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I'm doing a load test on user signup with the same email address for a webservice and the first 10 users which connect simultaneously will always register.

I'm using WATCH and MULTI but that doesn't seem to work any way.

I'm calling save() to save the user.

this.insert = function(callback) {
    this.preInsert();

    created = new Date();
    updated = new Date();

    // Also with these uncommented it still doesn't work
    // Common.client.watch("u:" + this.username);
    // Common.client.watch("em:" + this.email);

    console.log(ID + " email is locked " + this.email);
    Common.client.multi()
    .set("u:" + this.username, ID)
    .hmset("u:" + ID, 
        {"username": this.username
        ,"password": this.password
        ,"email": this.email
        ,"payment_plan": payment_plan
        ,"created": created.getTime()
        ,"updated": updated.getTime()
        ,"avatar": this.avatar})
    .zadd("u:users", 0, ID)
    .sadd("u:emails", this.email)
    .set("u:"+ ID + ":stats", 0)
    .set("em:" + this.email, ID)
    .exec();

    this.postInsert();

    if (callback != null)
        callback(null, this);
}

this.save = function(callback) {
    // new user
    if (ID == -1) {
        var u = this;

        Common.client.watch("u:" + this.username);
        Common.client.exists("u:" + this.username, function(error, exists) {
            // This username already exists
            if (exists == 1) {
                Common.client.unwatch();
                if (callback != null)
                    callback({code: 100, message: "This username already exists"});
            }
            else {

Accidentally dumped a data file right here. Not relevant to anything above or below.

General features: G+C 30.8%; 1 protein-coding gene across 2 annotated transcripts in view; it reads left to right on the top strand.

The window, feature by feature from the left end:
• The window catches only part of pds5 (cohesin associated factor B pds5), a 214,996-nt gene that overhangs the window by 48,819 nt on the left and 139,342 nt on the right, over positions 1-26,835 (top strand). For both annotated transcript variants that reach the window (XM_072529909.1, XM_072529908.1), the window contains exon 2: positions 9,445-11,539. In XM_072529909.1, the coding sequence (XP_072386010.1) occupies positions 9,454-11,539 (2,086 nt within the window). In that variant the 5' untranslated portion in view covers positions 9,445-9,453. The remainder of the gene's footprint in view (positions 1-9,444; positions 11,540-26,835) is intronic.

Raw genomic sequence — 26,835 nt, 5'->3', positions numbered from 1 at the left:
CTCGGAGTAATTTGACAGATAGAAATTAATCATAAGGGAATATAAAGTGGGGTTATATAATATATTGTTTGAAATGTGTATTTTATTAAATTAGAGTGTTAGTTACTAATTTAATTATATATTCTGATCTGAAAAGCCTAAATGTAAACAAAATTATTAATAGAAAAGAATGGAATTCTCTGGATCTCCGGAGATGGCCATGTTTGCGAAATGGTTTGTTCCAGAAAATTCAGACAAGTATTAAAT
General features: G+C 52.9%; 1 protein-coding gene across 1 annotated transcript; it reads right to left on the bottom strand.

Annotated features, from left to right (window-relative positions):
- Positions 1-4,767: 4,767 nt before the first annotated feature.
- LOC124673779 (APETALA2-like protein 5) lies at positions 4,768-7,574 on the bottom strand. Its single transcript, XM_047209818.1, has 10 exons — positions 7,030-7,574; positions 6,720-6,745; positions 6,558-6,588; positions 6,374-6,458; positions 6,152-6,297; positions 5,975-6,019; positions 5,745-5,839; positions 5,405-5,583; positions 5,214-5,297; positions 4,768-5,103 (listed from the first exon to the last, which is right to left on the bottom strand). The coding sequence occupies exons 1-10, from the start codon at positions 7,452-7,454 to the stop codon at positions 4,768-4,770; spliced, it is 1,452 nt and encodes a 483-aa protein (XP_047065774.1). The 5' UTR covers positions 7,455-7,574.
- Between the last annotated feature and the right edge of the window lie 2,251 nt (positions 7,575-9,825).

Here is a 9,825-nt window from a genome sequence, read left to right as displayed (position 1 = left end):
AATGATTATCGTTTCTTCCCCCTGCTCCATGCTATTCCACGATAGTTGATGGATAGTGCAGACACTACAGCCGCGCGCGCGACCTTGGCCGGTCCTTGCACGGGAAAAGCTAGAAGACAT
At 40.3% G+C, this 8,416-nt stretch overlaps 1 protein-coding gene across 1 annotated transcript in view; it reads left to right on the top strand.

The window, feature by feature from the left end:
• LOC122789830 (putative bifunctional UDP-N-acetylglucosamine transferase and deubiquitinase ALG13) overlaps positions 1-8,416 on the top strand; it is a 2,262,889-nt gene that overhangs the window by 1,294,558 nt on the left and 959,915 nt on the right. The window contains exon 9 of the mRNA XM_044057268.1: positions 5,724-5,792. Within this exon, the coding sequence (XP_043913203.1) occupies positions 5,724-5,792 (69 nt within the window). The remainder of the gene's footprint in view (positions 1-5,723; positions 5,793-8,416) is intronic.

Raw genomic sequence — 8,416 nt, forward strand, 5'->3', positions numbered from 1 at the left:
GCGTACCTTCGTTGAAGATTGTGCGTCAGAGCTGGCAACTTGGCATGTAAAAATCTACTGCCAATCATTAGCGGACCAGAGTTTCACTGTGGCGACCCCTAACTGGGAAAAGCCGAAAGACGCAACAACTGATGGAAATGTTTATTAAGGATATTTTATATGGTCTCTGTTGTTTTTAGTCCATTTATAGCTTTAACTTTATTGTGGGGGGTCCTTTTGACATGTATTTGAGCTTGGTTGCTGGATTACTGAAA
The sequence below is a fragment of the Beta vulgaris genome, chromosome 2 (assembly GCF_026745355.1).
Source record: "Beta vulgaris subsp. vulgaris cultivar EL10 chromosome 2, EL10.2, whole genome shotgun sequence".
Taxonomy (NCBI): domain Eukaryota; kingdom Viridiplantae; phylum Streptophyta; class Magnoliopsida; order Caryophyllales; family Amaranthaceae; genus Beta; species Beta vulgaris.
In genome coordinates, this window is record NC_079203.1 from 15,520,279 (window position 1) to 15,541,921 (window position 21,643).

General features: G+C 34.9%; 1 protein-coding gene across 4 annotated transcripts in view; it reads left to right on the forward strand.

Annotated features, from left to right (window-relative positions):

Common.client.watch("em:" + u.email);
                Common.client.get("em:" + u.email, function(err, emailExists) {
                    if (emailExists != null) {
                        Common.client.unwatch();
                        if (callback != null)
                            callback({code: 101, message: "This email is already in use"});
                    }
                    else {
                        Common.client.incr("u:nextID", function(error, id) {
                            if (error) callback(error);
                            else {
                                ID = id;
                                u.insert(callback);
                            } 
                        });
                    }
                });
            }
        });
    }
    // existing user
    else {
        var u = this;
        Common.client.get("em:" + this.email, function(err, emailExists) {
            if (emailExists != ID && emailExists) {
                if (callback != null) {
                    callback({code: 101, message: "This email is already in use " + ID + " " + emailExists});
                }
            }
            else {
                u.update(callback);
            }
        });
    }
}

The output almost always is:

1 email is locked test@test.com
2 email is locked test@test.com
3 email is locked test@test.com
4 email is locked test@test.com
5 email is locked test@test.com
6 email is locked test@test.com
7 email is locked test@test.com
8 email is locked test@test.com
9 email is locked test@test.com
10 email is locked test@test.com

Am I doing something wrong or redis can't handle that much concurrency. Also this is the definition of Common:

var Common = {
    client: redis.createClient(),
...
};
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2 Answers 2

up vote 1 down vote accepted

YES! After a night's rest of course the solution came to me in the shower.

The problem was that I used a single redis thread for the whole app and all the connections registered the watch on that thread. Of course it didn't signal that the keys were modified by a different client because there was no other client.

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4  
yay for showers –  Roest Aug 7 '12 at 17:06

I know this thread is a 8 months old, but anyway, my thoughts still can help someone. There is a problem I still cannot understand, I even started my own thread dedicated to this issue Redis WATCH MULTI EXEC by one client, where I refer to yours. I now use "connection per transaction" method, which means I create new connection if I need to do transactions with WATCH-MULTI-EXEC. In other cases for atomic operations I use connection, which is created during an app launch. Not sure this method is effective, because creating a new connection means creating + authorizing and this produces latency, but it works.

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